Rental applicants tend to conjure up images of recent college grads looking to start their life in the real world. But Millennials are facing increased competition from people who have already spent decades in adulthood, and may have better credit and higher income.
Since 2005, there has been an uptick in renters, with people in their 50s and 60s making up the largest chunk of the increase, according to a recent report from the Harvard Joint Center for Housing Studies.
In fact, the majority of all renters are currently 40 or older.
There are many reasons that the renter population includes a growing number of Gen-Xers and Baby Boomers.
The 2008 housing collapse that led to a wave of foreclosures has turned some people off to homeownership, according to Jon Spader, senior research associate at the Joint Center for Housing Studies. He added that the tight credit market can also hinder renters from securing a home loan.
Plus, not everyone wants to be a homeowner in their golden years, and the decision to trade a mortgage for a lease is about a new lifestyle, especially for empty-nesters.
“They are leaving their homes and renting in a much more urban-type settings from the suburbs to be part of the activities and be mixed in with people of all ages,” said Tiffany Curry, a real estate agent in Houston. “It gives them something to do if the kids are gone, or their spouses.”
The amenities that come in new rental buildings and their units are appealing to older renters. “They have everything they need in their building,” she said.
Renting also gets rid of the responsibilities that comes with home ownership, which can become burdensome as owners age.
“It’s about portability. They want to travel and don’t want to be burdened by house payments and expenses and upkeep,” said Cara Ameer, a real estate agent based in northeast Florida who in the past few years has seen a roughly 15% increase in boomer-aged clients looking to sell their home to become renters.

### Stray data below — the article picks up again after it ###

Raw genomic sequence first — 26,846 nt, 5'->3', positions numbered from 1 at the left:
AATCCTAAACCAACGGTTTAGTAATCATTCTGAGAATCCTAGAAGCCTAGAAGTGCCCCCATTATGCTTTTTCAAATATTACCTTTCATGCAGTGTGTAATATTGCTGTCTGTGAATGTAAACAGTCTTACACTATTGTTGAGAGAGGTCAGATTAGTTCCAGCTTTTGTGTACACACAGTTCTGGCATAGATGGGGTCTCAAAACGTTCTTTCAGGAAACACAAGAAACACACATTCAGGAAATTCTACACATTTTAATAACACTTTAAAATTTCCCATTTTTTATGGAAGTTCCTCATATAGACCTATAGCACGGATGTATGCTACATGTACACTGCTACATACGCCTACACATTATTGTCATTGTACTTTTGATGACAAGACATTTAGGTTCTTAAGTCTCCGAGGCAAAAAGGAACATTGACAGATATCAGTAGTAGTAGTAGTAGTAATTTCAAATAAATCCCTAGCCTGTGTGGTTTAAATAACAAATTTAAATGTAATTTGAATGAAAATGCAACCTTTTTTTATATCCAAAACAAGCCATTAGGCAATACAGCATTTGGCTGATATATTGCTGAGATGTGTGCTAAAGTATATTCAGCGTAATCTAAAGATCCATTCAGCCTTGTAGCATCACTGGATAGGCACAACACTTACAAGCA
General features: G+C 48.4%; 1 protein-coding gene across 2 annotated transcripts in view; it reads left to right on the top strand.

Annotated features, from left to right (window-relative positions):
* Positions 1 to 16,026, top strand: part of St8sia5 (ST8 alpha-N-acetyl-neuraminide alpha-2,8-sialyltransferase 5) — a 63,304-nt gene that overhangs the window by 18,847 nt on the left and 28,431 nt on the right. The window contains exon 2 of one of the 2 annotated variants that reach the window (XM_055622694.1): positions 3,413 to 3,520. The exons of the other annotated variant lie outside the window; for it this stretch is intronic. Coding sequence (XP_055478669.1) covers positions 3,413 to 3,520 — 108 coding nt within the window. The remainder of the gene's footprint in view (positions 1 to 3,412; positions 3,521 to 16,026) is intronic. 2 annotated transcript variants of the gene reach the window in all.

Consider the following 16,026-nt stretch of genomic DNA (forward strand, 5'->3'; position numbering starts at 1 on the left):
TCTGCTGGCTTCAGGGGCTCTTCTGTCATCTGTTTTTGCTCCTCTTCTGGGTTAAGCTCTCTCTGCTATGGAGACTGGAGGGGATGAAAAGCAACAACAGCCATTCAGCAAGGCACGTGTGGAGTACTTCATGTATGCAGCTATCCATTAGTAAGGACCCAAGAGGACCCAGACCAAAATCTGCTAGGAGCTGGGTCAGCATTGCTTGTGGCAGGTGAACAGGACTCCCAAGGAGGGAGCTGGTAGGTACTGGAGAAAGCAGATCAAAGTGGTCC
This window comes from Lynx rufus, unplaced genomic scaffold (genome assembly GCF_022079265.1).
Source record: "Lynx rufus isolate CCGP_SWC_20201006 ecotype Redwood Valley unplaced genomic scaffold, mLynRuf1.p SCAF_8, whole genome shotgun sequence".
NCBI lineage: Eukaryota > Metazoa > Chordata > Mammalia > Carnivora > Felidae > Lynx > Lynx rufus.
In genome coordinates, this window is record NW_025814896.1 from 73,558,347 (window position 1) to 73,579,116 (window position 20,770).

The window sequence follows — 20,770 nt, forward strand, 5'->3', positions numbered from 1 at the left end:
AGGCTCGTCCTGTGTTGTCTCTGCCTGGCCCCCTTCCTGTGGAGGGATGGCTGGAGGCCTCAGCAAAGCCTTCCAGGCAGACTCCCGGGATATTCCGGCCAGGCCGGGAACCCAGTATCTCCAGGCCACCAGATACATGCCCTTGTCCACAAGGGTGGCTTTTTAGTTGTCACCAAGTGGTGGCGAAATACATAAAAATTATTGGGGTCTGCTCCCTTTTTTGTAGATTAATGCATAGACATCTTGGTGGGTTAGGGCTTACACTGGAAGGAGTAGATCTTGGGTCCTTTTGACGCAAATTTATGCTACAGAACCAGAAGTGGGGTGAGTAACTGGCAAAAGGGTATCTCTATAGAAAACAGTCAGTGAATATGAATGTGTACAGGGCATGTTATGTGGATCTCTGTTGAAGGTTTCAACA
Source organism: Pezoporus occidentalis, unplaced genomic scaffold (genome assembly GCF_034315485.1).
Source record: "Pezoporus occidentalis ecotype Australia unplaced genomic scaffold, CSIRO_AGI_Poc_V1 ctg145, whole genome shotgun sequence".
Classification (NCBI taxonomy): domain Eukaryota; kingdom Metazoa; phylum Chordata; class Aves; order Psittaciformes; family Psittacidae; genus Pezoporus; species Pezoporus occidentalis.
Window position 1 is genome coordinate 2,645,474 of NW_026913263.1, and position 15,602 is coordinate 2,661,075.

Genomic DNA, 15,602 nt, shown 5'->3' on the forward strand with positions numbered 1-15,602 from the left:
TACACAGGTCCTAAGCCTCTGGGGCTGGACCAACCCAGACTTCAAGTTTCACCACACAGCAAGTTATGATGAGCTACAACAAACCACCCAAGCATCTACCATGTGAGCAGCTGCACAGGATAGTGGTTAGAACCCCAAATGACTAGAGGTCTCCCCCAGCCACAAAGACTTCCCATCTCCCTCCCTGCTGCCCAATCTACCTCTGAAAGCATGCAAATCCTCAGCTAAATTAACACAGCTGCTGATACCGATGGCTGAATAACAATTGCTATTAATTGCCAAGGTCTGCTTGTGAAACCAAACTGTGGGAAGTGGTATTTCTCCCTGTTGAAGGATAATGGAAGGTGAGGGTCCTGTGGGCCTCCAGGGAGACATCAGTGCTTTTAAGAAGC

Some older homeowners are also cashing in on the recent rise in home prices.
“They want to take advantage of getting equity out of their home now, and not wait until they actually retire to move into the city and get a cool apartment,” said Curry.
But it’s expensive to be a renter right now. Rents have been on a tear recently as inventory remains tight and demand grows.
That reality that has hit home for Sharon Curry, 68, who sold her home in 2013 and started to rent. She accepted an unsolicited offer on her home near Orange County, California, thinking the $200,000 profit she walked away with would beef up her nest egg. Instead, rising rent is eating up her budget.
The rent for her one-bedroom apartment started at $1,670 in 2013. She’s now paying $1,962, and she’s worried it’s going to continue to go up.
While she is currently working, she knows she can’t count on having that income forever.
“I don’t know how much longer I am going to be working, it’s a conundrum.”